Weinberg On Marshall

“When you need to set the ocean on fire, you hire Neil Marshall.”

An American, a Brit and an Australian walk into a podcast… This month certainly isn’t the first time we’ve recorded across three continents, but with daylight savings ending in one place and starting in another, it certainly made for some tricky scheduling as one of us got up super early, one of stayed up super late, and another relaxed in the comfort of the early evening. See if you can guess which was which! Actually, don’t.

We were covering John Carpenter’s films on Hi4H at the same time Kurt Russell was announced as starring in Guardians 2. So this moment in Carpenter’s Elvis (1982) really stood out to us as an almost-prophecy.

We kick off this month’s episode with a look back at three different films from April 2017 (according to the disparate release dates across our various countries). Lee examines the daddy issues at play in James Gunn’s Marvel sequel Guardians of the Galaxy vol. 2; Sophie looks at Raoul Peck’s documentary I Am Not Your Negro, which examines the final unfinished work by legendary American writer and essayist James Baldwin; Lee jumps back in to celebrate the very special occasion that is a new Warren Beatty film, as he reviews Beatty’s Howard Hughes semi-biopic Rules Don’t Apply, his first directorial effort since 1998’s Bulworth, and his first on-screen appearance since 2001’s Town and Country.

We then welcome our special guest Scott Weinberg, critic, horror aficionado, film producer, and co-host of the movie podcast 80s All Over, which he presents alongside fellow Hi4H alum Drew McWeeny.

Scott joins us to look at the recent examination of the Netflix distribution model. Is Netflix’s particular brand of video-on-demand a revolutionary way of bringing rare and obscure content directly into your home, or is it a behemoth burying films and hiding sleeper hits from view?

Then Scott takes us through the works of his filmmaker of the month, English horror director Neil Marshall! From Dog Soldiers to The Descent, from Doomsday to Centurion, across his many episodes of iconic television, Scott takes us through what makes Marshall’s films so distinctive, and why he is such a key voice in 21st century horror cinema.

Further reading:

  • If you want to hear our chat about the first Guardians of the Galaxy, listen back to our episode from August 2014.
  • As we said in the Guardians of the Galaxy vol. 2 chat, Elizabeth Debecki isn’t the only Australian actress being villainous in Marvel’s cosmic universe. If you haven’t seen the Thor: Ragnorak trailer, have a look and see if you’re into Cate Blanchett-in-antlers as much as Lee.
  • The David Ehrlich article that inspired our middle segment, entitled “Netflix Keeps Buying Great Movies, So It’s a Shame They’re Getting Buried” can be read here on Indiewire.
  • During the third segment, we digress slightly into talk of Return To Oz (1985), and the fact that the director had himself digressed into astrophysics. The director in question is Walter Murch, the Oscar-winning editor behind Apocalypse Now, The Godfather, The English Patient and more, and his unlikely interest in astrophysics is detailed in Lawrence Weschler’s book Waves Passing in the Night (Bloomsbury Publishing), released in January of this year.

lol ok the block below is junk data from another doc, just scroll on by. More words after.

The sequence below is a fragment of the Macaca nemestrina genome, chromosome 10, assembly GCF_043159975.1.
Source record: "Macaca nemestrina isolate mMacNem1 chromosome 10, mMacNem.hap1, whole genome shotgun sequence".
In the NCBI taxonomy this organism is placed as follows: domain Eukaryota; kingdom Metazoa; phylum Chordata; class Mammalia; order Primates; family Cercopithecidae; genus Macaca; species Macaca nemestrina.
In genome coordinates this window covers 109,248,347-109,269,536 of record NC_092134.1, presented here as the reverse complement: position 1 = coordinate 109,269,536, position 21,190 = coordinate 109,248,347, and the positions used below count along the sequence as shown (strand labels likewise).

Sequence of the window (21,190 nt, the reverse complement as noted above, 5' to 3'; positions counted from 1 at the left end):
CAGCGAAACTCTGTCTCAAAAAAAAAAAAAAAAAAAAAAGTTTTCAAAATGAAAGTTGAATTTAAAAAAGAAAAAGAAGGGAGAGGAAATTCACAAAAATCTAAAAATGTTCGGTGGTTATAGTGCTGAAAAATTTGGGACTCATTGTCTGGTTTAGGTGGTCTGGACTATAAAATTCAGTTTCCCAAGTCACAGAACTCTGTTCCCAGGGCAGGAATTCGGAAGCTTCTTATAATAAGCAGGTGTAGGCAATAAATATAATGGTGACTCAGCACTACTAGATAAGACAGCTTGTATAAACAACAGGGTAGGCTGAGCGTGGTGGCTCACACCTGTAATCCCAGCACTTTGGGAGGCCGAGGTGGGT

• Scott mention a couple of other films about the Lost Legion. These include the 2011 film The Eagle, based on the Rosemary Sutcliff novel The Eagle of the Ninth, directed by Kevin McDonald, which has no official connection to Centurian but is considered by some to be an unofficial sequel due to Channing Tatum’s character Marcus Flavius Aquila being the son of Titus Flavius Virilus, played by Dominic West in Marshall’s film. The other film is 2014’s The Lost Legion, directed by David Kocar & Petr Kubik.
  • Sophie references the fact that the Nicholas Winding Refn film Drive was very nearly directed by Neil Marshall, with Hugh Jackman in the role that eventually went to Ryan Gosling. Check out the announcement of the unrealised project from March 2008.
  • Mere days after the release of this episode, in which we wondered if Neil Marshall would ever return to directing films, it was announced that he would be helming the reboot of the popular comic book series Hellboy! The first two Hellboy films were, of course, directed by Guillermo Del Toro, and you can listen back to our thoughts on his Hellboy films in our del Toro episode with guest Maria Lewis.

Outro music: score from The Descent (2005), composed by David Julyan

The latest episode of Hell Is For Hyphenates, featuring Scott Weinberg talking the films of Neil Marshall, can be heard on Stitcher Smart Radio, subscribed to on iTunes, or downloaded/streamed via our website.

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